At one point, as we pushed our bicycles for over an hour in a storm on the contour line of the mountain, I battled internally with the hardship. Then, my thought pattern shifted and I realized that I was having an incredible experience in a remote part of South Africa that would be entirely inaccessible to me otherwise. What a privilege to walk in the dark of night through this landscape with people that I care about. Best of all, I realized, “I never have to do this again!” (Unless, I choose to… but that is another story.) We cycled down off the mountain to the flooded plain where we followed the siren’s beacon of lights rather than our compass bearing. We lost confidence. We wandered door to door, hoping to get directions. No one answered our knocks. We found a fellow walking in the dark with an umbrella who pointed towards Masakala. The EMS driver’s directions matched those of the drunk guy at the shebeen. We rolled into the support station drenched to the bone, exhausted and grateful. As I slipped into bed, I realized that my body, including my skin, ached. My toenails hurt. I wondered if I would need knee replacements after the race. I was too tired to cry.


Once again, morning came too soon. Up at daybreak. Check gear. Eat. Leave. Lucy and Richard waste no time when it comes to leaving. I rushed in the mornings to keep pace. I noticed Richard’s pack near the door and let that be my cue to have a cup of tea. Minutes ticked by without seeing either Lucy or Richard. Strange. I walked outside to see them at the gate, ready to go, having waited precious minutes for me. I brought Richard his backpack and our day’s journey began. It is unusual in the course of the event for someone to forget their pack or phone and have to backtrack unforgiving kilometers.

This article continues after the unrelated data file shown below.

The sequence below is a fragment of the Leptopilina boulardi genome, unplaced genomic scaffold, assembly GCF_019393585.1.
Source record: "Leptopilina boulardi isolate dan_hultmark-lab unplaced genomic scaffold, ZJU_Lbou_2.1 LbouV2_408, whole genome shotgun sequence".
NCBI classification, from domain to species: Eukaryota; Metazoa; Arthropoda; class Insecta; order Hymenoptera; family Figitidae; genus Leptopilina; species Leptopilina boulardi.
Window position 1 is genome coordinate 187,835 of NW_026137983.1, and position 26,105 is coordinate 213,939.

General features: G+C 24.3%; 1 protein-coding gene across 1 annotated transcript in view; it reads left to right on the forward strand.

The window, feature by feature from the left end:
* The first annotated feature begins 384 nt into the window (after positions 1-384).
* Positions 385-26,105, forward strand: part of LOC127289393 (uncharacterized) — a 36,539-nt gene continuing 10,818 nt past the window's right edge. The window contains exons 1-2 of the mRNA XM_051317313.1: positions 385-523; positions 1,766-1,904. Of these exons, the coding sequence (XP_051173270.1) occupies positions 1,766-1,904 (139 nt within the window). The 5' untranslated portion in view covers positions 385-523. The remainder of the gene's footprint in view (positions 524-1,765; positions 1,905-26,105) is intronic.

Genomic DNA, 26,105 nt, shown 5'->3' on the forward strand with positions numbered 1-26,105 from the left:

We left for Malekholonyane, another village in the mountains, a short day by comparison, with just 56 kilometers and 860 meters of climbing to go. We crossed through floodplains and villages. We stopped at Queen’s Mercy store for a cold Coca-Cola. We climbed up to Maparane Ridge and found the track down to the weatherworn and somewhat derelict Gladstone Farm. On the rocky descent, Andy, who had started with us on our first day, came past us. Sean had gotten sick with Covid in Queen’s Mercy. Since they had gotten a lift in a vehicle, Andy had to redo the section by bicycle in order to stay in the race.


We arrived in Malekholonyane in an afternoon downpour, just as Sean was being transported off the mountain in the back of bakkie in a rainstorm. He was given a thin mattress to soften the bumps on the rutted road. Support stations offer laundry for a fee and we had our clothes washed and hung on the line in the rain. We weren’t particularly optimistic about them drying in the night. Sleeping arrangements were limited by Covid. Sean’s Covid room was off-limits. Andy, having been exposed had a room to himself. That left one room with single and bunk beds for me, Lucy, Richard, and extreme racers Alex and Jacques. We had a few moments of laughter and exhausted hilarity before lights out.


On Saturday morning, we donned our sopping wet clothes and set out in the mud for another day on the trail. Lucy, Richard, and I decided to aim for the interim support station at Tinana, rather than pushing on up through the Vuvu Valley, which we were concerned would be treacherous in the rain. We only had 45 kilometers and 820 meters of climbing for the day. We pushed through mud, climbed up a pass, hiked and cycled the contour of a koppie, poked our way down a rocky mountain, then up the other side before traversing a pastoral wonderland. High up in the mountains in the springtime, we encountered herds of sheep and goats and the occasional Basotho herder wearing a traditional blanket against the inclement weather. We passed the tiny outpost of Black Fountain and dropped down off the ridge to a village network that led us to the Tinana River.